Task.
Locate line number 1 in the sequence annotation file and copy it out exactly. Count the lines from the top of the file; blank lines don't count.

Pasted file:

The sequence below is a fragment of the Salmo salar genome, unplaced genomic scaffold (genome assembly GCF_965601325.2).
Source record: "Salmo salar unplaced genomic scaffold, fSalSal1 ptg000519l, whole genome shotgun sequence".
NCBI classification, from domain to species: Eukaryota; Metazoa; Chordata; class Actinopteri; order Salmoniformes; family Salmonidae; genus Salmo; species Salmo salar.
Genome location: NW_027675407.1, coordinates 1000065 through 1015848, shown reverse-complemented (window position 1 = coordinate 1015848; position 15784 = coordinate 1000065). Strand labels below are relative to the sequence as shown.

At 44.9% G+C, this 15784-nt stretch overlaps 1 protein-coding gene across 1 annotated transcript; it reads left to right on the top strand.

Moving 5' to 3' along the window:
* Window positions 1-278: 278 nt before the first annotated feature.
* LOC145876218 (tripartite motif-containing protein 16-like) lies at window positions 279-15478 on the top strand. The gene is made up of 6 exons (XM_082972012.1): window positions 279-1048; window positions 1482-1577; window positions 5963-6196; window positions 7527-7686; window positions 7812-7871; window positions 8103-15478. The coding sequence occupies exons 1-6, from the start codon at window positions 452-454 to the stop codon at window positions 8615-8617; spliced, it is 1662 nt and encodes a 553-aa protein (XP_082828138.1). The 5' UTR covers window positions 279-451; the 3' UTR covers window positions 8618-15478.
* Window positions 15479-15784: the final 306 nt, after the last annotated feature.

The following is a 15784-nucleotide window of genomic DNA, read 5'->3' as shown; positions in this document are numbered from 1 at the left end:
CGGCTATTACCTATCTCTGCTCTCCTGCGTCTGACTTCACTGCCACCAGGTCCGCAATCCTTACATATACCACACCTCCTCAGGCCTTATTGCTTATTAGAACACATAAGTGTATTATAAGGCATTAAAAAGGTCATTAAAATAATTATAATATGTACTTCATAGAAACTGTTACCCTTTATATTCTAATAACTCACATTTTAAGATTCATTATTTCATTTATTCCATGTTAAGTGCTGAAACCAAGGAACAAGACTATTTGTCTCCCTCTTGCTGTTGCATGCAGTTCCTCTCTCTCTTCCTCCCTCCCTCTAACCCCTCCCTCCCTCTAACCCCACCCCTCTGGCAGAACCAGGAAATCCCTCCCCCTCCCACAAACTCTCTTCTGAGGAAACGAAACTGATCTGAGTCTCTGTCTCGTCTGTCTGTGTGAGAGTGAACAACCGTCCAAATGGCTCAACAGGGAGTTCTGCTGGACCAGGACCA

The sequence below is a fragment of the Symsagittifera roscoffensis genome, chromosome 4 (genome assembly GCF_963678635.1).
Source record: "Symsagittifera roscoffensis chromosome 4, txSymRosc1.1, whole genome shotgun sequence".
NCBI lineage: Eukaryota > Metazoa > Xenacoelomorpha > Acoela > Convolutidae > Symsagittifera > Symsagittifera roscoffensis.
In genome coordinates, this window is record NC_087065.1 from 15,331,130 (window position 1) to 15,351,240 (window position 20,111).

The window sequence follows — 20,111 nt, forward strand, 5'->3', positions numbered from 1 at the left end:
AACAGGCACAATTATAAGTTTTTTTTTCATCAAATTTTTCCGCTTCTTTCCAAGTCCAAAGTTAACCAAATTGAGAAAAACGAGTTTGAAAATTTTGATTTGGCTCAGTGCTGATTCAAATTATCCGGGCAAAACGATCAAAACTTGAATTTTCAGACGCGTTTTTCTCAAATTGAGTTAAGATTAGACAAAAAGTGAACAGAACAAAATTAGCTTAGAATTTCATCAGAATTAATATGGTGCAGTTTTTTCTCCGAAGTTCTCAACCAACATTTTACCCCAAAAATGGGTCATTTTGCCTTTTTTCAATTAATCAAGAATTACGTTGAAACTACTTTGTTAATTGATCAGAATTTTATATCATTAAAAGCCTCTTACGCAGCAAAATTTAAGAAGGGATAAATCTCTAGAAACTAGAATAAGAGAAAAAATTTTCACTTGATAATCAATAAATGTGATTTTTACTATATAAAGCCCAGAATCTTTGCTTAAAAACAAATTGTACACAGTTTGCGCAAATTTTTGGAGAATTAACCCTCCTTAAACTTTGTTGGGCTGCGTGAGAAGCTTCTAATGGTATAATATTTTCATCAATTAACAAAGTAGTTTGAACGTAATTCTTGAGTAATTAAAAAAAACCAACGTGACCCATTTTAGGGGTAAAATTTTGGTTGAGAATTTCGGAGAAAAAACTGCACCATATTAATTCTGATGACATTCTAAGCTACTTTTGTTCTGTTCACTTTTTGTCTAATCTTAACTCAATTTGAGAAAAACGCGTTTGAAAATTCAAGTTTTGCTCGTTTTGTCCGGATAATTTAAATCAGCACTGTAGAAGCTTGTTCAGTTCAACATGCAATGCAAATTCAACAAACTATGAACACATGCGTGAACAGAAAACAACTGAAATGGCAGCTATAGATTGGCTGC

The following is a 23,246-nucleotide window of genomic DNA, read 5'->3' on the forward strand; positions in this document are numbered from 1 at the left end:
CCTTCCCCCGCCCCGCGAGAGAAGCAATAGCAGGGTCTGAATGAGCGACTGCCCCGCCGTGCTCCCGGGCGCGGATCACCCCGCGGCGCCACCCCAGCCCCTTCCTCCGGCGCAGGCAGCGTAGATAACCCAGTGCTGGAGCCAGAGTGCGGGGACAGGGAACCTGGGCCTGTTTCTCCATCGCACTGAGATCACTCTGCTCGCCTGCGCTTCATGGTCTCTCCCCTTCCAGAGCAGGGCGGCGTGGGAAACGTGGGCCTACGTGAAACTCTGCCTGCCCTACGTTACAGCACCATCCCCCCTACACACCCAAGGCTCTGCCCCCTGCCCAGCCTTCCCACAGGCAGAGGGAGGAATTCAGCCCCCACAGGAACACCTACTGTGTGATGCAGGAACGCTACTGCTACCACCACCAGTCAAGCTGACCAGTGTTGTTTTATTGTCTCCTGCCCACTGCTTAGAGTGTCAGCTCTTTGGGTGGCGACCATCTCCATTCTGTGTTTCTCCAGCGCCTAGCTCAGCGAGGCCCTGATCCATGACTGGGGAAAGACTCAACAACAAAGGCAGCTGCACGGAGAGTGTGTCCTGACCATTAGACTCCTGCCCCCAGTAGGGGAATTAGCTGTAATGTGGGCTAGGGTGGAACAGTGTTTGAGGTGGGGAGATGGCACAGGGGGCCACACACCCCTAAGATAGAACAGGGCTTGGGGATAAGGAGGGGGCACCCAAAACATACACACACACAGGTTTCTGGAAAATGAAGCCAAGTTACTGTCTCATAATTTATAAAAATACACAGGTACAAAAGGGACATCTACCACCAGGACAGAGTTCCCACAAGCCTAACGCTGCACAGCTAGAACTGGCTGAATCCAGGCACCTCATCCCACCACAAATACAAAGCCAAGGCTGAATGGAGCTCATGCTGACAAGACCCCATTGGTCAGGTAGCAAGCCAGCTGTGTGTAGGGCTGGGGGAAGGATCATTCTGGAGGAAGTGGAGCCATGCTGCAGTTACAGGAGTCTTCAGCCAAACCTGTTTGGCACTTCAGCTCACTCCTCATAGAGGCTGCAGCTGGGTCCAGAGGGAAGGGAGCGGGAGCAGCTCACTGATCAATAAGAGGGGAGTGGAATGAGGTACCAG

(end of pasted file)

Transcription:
The sequence below is a fragment of the Salmo salar genome, unplaced genomic scaffold (genome assembly GCF_965601325.2).